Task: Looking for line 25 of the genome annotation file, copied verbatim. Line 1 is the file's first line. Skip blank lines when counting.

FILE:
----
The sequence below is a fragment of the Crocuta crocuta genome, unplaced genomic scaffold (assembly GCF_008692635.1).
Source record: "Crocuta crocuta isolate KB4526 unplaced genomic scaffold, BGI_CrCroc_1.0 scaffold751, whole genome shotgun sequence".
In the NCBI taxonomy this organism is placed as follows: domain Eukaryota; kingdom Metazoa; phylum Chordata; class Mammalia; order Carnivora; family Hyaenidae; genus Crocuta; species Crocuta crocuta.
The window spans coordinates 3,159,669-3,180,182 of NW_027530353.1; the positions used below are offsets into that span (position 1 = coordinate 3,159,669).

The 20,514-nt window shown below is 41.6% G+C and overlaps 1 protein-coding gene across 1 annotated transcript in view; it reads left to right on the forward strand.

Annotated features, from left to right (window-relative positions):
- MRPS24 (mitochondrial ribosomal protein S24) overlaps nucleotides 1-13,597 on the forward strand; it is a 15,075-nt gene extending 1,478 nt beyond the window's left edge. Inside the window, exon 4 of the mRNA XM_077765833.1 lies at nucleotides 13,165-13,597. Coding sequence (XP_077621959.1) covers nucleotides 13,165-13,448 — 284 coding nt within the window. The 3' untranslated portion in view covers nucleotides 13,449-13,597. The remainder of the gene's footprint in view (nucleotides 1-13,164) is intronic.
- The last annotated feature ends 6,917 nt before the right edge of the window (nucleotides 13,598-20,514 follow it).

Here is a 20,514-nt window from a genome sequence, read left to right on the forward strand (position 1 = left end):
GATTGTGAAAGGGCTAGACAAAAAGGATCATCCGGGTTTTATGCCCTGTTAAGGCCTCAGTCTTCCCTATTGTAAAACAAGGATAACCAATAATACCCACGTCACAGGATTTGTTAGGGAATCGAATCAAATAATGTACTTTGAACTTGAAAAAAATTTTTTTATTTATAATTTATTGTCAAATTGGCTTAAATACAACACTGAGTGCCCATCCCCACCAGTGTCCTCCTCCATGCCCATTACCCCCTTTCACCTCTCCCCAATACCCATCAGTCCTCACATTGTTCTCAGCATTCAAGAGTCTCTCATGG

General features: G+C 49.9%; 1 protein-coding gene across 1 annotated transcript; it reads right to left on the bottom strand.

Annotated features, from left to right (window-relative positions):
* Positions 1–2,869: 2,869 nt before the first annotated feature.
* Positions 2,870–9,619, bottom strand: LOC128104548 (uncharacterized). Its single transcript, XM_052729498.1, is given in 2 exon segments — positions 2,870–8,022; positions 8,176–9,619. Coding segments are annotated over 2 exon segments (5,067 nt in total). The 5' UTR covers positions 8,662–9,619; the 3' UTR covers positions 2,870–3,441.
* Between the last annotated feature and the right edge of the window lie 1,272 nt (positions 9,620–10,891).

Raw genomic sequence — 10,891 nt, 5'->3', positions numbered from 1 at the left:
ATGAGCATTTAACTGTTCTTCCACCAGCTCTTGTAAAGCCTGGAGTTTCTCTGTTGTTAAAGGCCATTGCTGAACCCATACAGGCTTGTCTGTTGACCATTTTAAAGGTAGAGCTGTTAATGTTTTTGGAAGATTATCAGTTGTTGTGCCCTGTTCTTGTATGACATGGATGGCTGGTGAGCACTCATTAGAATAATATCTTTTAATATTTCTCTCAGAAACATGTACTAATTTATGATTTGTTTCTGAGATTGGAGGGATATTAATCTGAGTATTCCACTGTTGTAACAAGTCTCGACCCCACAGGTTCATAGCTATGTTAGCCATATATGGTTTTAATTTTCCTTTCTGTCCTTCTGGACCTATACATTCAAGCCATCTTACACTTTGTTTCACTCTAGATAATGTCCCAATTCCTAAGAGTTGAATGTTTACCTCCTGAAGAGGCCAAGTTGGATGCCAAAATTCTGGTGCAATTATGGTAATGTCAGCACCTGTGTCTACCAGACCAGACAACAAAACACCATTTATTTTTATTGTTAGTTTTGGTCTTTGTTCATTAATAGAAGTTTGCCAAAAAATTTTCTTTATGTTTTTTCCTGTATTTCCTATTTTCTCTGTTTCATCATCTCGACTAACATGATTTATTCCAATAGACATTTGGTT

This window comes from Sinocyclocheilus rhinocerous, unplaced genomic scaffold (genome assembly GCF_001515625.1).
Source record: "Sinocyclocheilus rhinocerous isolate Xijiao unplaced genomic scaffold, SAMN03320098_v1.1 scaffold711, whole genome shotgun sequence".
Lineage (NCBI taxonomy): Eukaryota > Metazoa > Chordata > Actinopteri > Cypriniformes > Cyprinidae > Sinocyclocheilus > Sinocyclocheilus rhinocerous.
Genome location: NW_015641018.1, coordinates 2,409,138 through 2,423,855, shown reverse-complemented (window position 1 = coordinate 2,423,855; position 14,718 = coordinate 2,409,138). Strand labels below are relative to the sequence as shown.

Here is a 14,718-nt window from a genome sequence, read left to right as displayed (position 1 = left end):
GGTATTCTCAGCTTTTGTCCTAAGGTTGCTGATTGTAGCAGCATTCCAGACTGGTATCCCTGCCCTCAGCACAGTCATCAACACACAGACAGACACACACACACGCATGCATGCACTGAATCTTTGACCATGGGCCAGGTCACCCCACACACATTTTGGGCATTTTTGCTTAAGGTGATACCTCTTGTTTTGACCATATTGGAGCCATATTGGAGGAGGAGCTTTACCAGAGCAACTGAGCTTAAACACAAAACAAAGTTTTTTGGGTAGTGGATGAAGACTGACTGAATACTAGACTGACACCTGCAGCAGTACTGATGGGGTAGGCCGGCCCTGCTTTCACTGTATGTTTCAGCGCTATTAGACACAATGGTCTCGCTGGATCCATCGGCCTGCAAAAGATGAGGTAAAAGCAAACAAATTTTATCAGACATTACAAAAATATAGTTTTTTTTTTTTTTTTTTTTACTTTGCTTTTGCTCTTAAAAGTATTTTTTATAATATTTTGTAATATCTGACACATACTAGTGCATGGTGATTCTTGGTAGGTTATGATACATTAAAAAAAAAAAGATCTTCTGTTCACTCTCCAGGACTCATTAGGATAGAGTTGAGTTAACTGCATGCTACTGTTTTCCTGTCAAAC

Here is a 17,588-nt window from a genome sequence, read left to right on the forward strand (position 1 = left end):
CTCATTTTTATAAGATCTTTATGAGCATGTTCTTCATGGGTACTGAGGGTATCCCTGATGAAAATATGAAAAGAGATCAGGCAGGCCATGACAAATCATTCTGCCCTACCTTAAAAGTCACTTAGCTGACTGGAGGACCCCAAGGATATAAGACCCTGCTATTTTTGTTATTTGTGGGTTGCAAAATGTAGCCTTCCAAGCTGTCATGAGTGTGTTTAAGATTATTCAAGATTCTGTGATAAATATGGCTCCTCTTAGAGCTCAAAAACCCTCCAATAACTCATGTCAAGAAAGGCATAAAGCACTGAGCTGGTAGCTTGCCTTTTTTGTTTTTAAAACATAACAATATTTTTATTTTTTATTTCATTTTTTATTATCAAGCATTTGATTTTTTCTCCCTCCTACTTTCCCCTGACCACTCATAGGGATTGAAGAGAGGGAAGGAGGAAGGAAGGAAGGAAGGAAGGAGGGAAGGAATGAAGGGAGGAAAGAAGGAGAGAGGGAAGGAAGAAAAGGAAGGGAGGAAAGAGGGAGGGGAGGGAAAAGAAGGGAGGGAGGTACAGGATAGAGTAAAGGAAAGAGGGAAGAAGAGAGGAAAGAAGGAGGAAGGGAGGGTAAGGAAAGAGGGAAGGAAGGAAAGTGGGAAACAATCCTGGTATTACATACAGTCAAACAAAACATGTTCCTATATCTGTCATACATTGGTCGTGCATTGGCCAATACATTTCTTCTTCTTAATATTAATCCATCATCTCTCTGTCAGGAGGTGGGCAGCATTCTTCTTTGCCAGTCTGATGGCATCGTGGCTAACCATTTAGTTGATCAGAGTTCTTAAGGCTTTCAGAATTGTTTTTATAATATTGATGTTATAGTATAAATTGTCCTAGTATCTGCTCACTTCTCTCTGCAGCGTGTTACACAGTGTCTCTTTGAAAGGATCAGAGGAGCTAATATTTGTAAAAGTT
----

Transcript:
CTCATTTTTATAAGATCTTTATGAGCATGTTCTTCATGGGTACTGAGGGTATCCCTGATGAAAATATGAAAAGAGATCAGGCAGGCCATGACAAATCATTCTGCCCTACCTTAAAAGTCACTTAGCTGACTGGAGGACCCCAAGGATATAAGACCCTGCTATTTTTGTTATTTGTGGGTTGCAAAATGTAGCCTTCCAAGCTGTCATGAGTGTGTTTAAGATTATTCAAGATTCTGTGATAAATATGGCTCCTCTTAGAGCTCAAAAACCCTCCAATAACTCATGTCAAGAAAGGCATAAAGCACTGAGCTGGTAGCTTGCCTTTTTTGTTTTTAAAACATAACAATATTTTTATTTTTTATTTCATTTTTTATTATCAAGCATTTGATTTTTTCTCCCTCCTACTTTCCCCTGACCACTCATAGGGATTGAAGAGAGGGAAGGAGGAAGGAAGGAAGGAAGGAAGGAGGGAAGGAATGAAGGGAGGAAAGAAGGAGAGAGGGAAGGAAGAAAAGGAAGGGAGGAAAGAGGGAGGGGAGGGAAAAGAAGGGAGGGAGGTACAGGATAGAGTAAAGGAAAGAGGGAAGAAGAGAGGAAAGAAGGAGGAAGGGAGGGTAAGGAAAGAGGGAAGGAAGGAAAGTGGGAAACAATCCTGGTATTACATACAGTCAAACAAAACATGTTCCTATATCTGTCATACATTGGTCGTGCATTGGCCAATACATTTCTTCTTCTTAATATTAATCCATCATCTCTCTGTCAGGAGGTGGGCAGCATTCTTCTTTGCCAGTCTGATGGCATCGTGGCTAACCATTTAGTTGATCAGAGTTCTTAAGGCTTTCAGAATTGTTTTTATAATATTGATGTTATAGTATAAATTGTCCTAGTATCTGCTCACTTCTCTCTGCAGCGTGTTACACAGTGTCTCTTTGAAAGGATCAGAGGAGCTAATATTTGTAAAAGTT